“It never crossed my mind not to help whether he’s got a gun or a badge. If he falls down, I’m gonna help him.”

—Nick Kelton, an inmate being held at the Parker County District Courts building, to WFAA. Kelton and some fellow inmates busted out of their holding cell to help a guard who collapsed after suffering an apparent heart attack. The guard survived. 


People visit a growing memorial at the Dallas police department's headquarters near the active crime scene in downtown Dallas following the deaths of five police officers on Thursday evening on July 9, 2016 in Dallas, Texas.
People visit a growing memorial at the Dallas police department’s headquarters near the active crime scene in downtown Dallas following the deaths of five police officers on Thursday evening on July 9, 2016 in Dallas, Texas.Spencer Platt/Getty

Healing in Dallas
The days following the sniper attack in Dallas that killed five law enforcement officers and wounded eleven other people have been marked, mostly, by calls for peace and reflection. The Dallas Morning News has profiled each of the victims who have been identified so far, including the nine officers and two civilians who were injured. According to CNN, President Barack Obama, Vice President Joe Biden, and former President George W. Bush will attend a memorial service in Dallas on Tuesday for the officers who were killed. Dallas police remained on high alert throughout the weekend, and there was another scare on Saturday afternoon when a man wearing a mask was spotted in the parking garage of police headquarters. But according to the Morning News, SWAT teams searched the garage and came up empty. As Dallas mourns the loss of its officers, more details are emerging that shed light on how and why this happened. Investigators believe that Micah Johnson, the suspected shooter who was killed during a standoff with police, acted alone. Johnson, a former Army reservist who served in Afghanistan, has been described by childhood acquaintances, those who knew him in the military, and law enforcement investigators as a “loner,” according to the Associated Press. Law enforcement searched his home in Mesquite after the shooting and found an arsenal including “bomb-making materials,” weapons, ammo and vests. Neighbors said they had seen Johnson performing what looked like military training routines in his yard. Police also found a journal, which reveals Johnson’s “fascination with shoot-and-scoot tactics,” amid mostly scattered thoughts and ramblings.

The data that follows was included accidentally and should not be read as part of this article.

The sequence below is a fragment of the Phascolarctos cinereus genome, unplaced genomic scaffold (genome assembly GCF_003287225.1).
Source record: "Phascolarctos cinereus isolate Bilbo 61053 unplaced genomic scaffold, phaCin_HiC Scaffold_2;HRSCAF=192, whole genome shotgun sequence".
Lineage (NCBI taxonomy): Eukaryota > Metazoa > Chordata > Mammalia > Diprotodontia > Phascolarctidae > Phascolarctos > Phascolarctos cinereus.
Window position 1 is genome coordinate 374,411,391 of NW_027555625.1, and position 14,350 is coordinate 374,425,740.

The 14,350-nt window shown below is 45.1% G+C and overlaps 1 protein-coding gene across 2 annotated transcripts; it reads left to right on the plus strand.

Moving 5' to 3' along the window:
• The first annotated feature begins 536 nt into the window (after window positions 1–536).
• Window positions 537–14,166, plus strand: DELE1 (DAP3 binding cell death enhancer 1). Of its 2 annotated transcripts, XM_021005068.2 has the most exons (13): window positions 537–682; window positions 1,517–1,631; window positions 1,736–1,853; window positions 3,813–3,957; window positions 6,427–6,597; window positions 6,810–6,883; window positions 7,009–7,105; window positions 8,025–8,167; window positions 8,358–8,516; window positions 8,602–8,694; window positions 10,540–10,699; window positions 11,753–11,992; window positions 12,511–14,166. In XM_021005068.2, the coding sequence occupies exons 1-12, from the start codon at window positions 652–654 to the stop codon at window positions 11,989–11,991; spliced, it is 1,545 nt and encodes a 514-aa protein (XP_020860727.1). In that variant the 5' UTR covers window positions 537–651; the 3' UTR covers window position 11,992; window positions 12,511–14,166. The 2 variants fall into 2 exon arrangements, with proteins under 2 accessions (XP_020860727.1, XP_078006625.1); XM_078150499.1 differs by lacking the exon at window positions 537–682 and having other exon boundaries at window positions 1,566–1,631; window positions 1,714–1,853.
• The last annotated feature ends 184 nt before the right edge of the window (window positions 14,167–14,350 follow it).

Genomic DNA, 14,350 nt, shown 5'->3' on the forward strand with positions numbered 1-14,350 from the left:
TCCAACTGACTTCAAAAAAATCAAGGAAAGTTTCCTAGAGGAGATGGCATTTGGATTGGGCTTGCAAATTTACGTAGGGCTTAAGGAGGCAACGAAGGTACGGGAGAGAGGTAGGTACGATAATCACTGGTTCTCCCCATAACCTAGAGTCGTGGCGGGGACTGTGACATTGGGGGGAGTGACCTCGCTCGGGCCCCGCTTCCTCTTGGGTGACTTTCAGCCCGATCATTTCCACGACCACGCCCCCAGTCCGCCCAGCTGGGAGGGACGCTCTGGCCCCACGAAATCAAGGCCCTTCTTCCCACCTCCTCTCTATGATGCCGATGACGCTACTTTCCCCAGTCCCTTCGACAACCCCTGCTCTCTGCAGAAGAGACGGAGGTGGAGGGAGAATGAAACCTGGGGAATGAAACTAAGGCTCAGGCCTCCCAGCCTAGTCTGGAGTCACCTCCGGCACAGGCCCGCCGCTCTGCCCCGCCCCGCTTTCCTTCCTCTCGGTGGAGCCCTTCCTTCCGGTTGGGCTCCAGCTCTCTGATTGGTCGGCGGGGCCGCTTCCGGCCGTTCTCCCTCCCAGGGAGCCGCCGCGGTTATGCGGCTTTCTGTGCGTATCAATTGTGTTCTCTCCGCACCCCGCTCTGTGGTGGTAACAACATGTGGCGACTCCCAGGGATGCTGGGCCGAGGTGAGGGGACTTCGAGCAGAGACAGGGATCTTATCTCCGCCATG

Another Police Shooting
Just days after the tragedy in Dallas, police in Houston shot and killed an African-American man. Early Saturday morning, Alva Braziel became the latest victim in a particularly deadly week, one in which the deaths of Minnesota’s Philando Castille and Alton Sterling in Louisiana sparked nationwide protests. According to Houston’s KTRK, police said two officers found Braziel standing in the middle of the road in South Houston holding a gun. Police said the officers ordered him to drop the gun, and he momentarily “raised his weapon pointing it in the air” before lowering it and pointing it at the two officers. Surveillance video from a nearby gas station shows Braziel had his hands up in the air at one point before he was shot, but it’s unclear from the tape whether he pointed his gun at police. The incident appears to have unfolded quickly, and Braziel was shot ten times. Police said both officers were wearing body cameras at the time of the shooting. According to the Houston Chronicle, friends and family of Braziel said he had been out looking for a stolen horse.